Lynn Burkhead — Early hunters can get big bucks, but don’t overdo it
Unless there’s a big weather change and a powerful cold front sometime soon here in Texomaland, don’t be surprised if the early archery deer seasons just underway on both sides of the Red River prove to be a little bit on the slow side.
Why? First, the weather is unseasonably warm and for the most part, dry. And given the fact that the temperatures are mild and natural food remains abundant in these early days of fall, bucks, does, and yearlings have little reason to get up and get moving while the sun is still shining.
Put simply, when you get ready to head to your mailbox and discover that there’s no mail in it early next week due to the Columbus Day holiday, your odds of seeing a record book bruiser buck aren’t too terribly good either.
Do note that those odds aren’t impossible, however, as long as you play it safe, hunt smartly, and don’t overdo things in the October archery season known for warm, sunny days and unfilled deer tags thanks to the month’s infamous lull.
As the early season progresses over the next few weeks and deer transition from late summer to fall patterns for daily feeding and travel, Outdoor Sportsman Group television show host and bowhunting expert Tom Miranda notes that it becomes very important for a hunter to adjust his or her hunting strategy accordingly.
And what’s the bottom line with that early season strategy? According to the information that Miranda gave me a few years back, it’s better to play it safe right now, rather than end up being sorry as you hear a big snort, watch a big buck throw his whitetail flag up high into the sky, and hook ‘em for the next county.
What’s Miranda’s game plan? That depends on the time of day.
"In the morning, typically you're hunting closer to bedding areas, but you're still actually hunting a food source," he said. "It's just that you're trying to intercept them as they're coming back from a food source."
In the late afternoon and evening hours, Miranda said that most hunters will typically move closer to the actual food source itself, be it an oak tree dropping early acorns, a persimmon tree loaded with fruit, a harvested agricultural field or a planted food plot.
Be careful, however, that you don't get too close to that evening food source.
"Typically, I'm rarely hunting the edge of a (feeding area)," said Miranda. "I'm looking for a staging area back in the woods.
"The smaller bucks may hit the green fields before sundown, but the bigger bucks tend to feed more back in the woods and wait until it gets dark (to move out in the open)."
"But you have to be on the hot trail, or you're really rolling the dice (hunting back from the food source)."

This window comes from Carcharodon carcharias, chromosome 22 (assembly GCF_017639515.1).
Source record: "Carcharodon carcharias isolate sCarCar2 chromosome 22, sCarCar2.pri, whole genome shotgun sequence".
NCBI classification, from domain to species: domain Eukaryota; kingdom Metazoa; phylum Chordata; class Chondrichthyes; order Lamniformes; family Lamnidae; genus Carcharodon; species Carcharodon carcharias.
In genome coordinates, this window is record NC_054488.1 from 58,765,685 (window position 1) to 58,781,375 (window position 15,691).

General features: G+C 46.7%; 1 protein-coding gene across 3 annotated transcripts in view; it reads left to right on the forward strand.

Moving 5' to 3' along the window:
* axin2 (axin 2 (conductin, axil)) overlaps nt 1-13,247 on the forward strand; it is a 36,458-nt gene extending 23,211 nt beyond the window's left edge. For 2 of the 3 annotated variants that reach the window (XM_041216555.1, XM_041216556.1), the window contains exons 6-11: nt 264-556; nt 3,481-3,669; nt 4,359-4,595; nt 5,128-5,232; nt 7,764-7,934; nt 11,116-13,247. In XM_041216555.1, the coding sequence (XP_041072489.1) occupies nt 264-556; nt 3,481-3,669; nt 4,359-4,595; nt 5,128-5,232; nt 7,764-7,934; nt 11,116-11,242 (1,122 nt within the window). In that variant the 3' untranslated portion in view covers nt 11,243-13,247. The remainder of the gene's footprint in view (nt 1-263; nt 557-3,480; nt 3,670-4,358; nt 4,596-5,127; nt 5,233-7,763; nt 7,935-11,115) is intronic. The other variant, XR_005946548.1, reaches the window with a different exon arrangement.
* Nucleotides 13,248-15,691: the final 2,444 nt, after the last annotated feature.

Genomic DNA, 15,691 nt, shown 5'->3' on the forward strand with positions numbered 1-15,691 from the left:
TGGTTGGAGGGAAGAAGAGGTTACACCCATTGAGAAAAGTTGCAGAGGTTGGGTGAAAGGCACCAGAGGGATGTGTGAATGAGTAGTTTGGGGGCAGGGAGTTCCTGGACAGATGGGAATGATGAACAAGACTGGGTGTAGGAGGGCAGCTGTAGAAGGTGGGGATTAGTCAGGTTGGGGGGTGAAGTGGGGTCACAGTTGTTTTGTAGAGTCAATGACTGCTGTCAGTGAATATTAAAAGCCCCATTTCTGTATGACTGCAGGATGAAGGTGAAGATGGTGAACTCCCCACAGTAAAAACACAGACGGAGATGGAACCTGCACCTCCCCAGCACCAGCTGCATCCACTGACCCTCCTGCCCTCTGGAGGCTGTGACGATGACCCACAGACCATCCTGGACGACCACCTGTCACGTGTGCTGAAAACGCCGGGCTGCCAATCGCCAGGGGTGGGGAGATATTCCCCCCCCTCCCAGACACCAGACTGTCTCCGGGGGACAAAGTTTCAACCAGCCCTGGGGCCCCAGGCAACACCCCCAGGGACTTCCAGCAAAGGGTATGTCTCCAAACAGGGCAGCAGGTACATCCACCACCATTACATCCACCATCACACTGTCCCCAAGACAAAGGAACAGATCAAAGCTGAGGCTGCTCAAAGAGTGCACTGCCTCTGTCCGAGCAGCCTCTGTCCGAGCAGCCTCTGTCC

Another strategy that Miranda says can pay big antlered dividends in the early fall is for a bowhunter to target waterholes, a particularly useful tactic in Texas and Oklahoma.
In fact, the former Texas state record Pope & Young Club typical came as a result of this tactic more than two decades ago. That whitetail, a monster nine-point buck that net scored 173 7/8 inches and fell to Vernon area bowhunter John Wright as he guarded a Wilbarger County waterhole, went down on the first weekend of the October 1998 early archery season.
In addition to serving as the fuel for some of my early statewide and national writing about deer hunting, the “Wright Buck” taught me an important lesson about October bowhunting.
What’s that lesson? Simple, that when the heat is on, big bucks get thirsty too!
I’ve also learned down through the years that big bucks like to visit the chow hall during the early season, a lesson that Brock Benson’s big 200-inch plus bow buck from Grayson County taught yours truly back in 2007. If you’ll remember, Benson took that 201 2/8-inch Boone and Crockett non-typical on opening weekend that year, right before he left town to go elk hunting in the Rockies!
While both the Wright Buck and the Benson Buck prove that early season giants can fall to October bowhunters, it also pays to remember that this isn’t the best time to target the big bruiser bucks roaming your hunting property.
Because life is easy, food is still plentiful, and the rut is still weeks away in the local deer woods. Put simply, in this woodsy version of Texas hold 'em, don't play your whitetail ace card this month unless you're certain it's a sure bet.
"The biggest mistake I think guys make during the early season is they get too aggressive (too early)," said Miranda. "This is really a passive hunt (this month)."
"Your chances in the early season (at killing a big buck) are 10-percent,” he added. “Later in October, they're 50 percent, and during the rut they go up to 80 percent."
"If you see a deer and he's not coming out every day, I'd probably wait and not hunt him early in the season, especially if he was a real slug."
In other words, while the early bird — or the early bowhunter — can get the proverbial worm during the warmth of early autumn, don't become too aggressive, spook the buck, and blow an opportunity for a better shot later on this fall.
Because if you do blow it all up in the first quarter of the 2021 deer season, then the only big buck sighting you might have later on in the pivotal third and fourth quarters is watching everyone else from the sidelines.
And while I like watching Tom Miranda as much as anyone as he hunts big whitetails for Outdoor Channel and Sportsman Channel TV cameras, I’d prefer to have my own taxidermy bill this fall.
Thanks to playing it safe now, and not being sorry later on.